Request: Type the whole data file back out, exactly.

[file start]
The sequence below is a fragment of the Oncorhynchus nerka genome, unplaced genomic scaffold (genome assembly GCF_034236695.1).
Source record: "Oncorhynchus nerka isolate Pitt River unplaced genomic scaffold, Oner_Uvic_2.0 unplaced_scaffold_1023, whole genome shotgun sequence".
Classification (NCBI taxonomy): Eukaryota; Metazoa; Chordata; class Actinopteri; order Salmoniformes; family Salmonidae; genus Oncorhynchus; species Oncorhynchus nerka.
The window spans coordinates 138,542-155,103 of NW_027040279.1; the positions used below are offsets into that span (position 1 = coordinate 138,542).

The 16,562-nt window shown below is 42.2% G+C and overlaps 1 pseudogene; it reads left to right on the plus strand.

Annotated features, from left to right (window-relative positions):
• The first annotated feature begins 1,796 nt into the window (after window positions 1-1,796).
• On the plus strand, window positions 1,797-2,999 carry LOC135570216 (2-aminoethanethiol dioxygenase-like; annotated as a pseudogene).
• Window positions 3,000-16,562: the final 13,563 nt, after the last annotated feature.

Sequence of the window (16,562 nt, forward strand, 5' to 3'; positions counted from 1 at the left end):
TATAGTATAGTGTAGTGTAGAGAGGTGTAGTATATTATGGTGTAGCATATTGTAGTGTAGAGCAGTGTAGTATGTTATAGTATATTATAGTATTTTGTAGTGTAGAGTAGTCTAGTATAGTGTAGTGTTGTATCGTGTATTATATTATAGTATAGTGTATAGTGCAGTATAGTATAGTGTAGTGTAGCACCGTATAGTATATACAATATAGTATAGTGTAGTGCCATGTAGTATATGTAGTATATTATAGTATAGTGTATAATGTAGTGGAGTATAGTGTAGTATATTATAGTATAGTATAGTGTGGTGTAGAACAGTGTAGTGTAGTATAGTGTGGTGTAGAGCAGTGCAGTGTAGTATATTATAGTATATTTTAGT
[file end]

The sequence below is a fragment of the Oncorhynchus nerka genome, unplaced genomic scaffold (genome assembly GCF_034236695.1).
Source record: "Oncorhynchus nerka isolate Pitt River unplaced genomic scaffold, Oner_Uvic_2.0 unplaced_scaffold_1023, whole genome shotgun sequence".
Classification (NCBI taxonomy): Eukaryota; Metazoa; Chordata; class Actinopteri; order Salmoniformes; family Salmonidae; genus Oncorhynchus; species Oncorhynchus nerka.
The window spans coordinates 138,542-155,103 of NW_027040279.1; the positions used below are offsets into that span (position 1 = coordinate 138,542).

The 16,562-nt window shown below is 42.2% G+C and overlaps 1 pseudogene; it reads left to right on the plus strand.

Annotated features, from left to right (window-relative positions):
• The first annotated feature begins 1,796 nt into the window (after window positions 1-1,796).
• On the plus strand, window positions 1,797-2,999 carry LOC135570216 (2-aminoethanethiol dioxygenase-like; annotated as a pseudogene).
• Window positions 3,000-16,562: the final 13,563 nt, after the last annotated feature.

Sequence of the window (16,562 nt, forward strand, 5' to 3'; positions counted from 1 at the left end):
TATAGTATAGTGTAGTGTAGAGAGGTGTAGTATATTATGGTGTAGCATATTGTAGTGTAGAGCAGTGTAGTATGTTATAGTATATTATAGTATTTTGTAGTGTAGAGTAGTCTAGTATAGTGTAGTGTTGTATCGTGTATTATATTATAGTATAGTGTATAGTGCAGTATAGTATAGTGTAGTGTAGCACCGTATAGTATATACAATATAGTATAGTGTAGTGCCATGTAGTATATGTAGTATATTATAGTATAGTGTATAATGTAGTGGAGTATAGTGTAGTATATTATAGTATAGTATAGTGTGGTGTAGAACAGTGTAGTGTAGTATAGTGTGGTGTAGAGCAGTGCAGTGTAGTATATTATAGTATATTTTAGT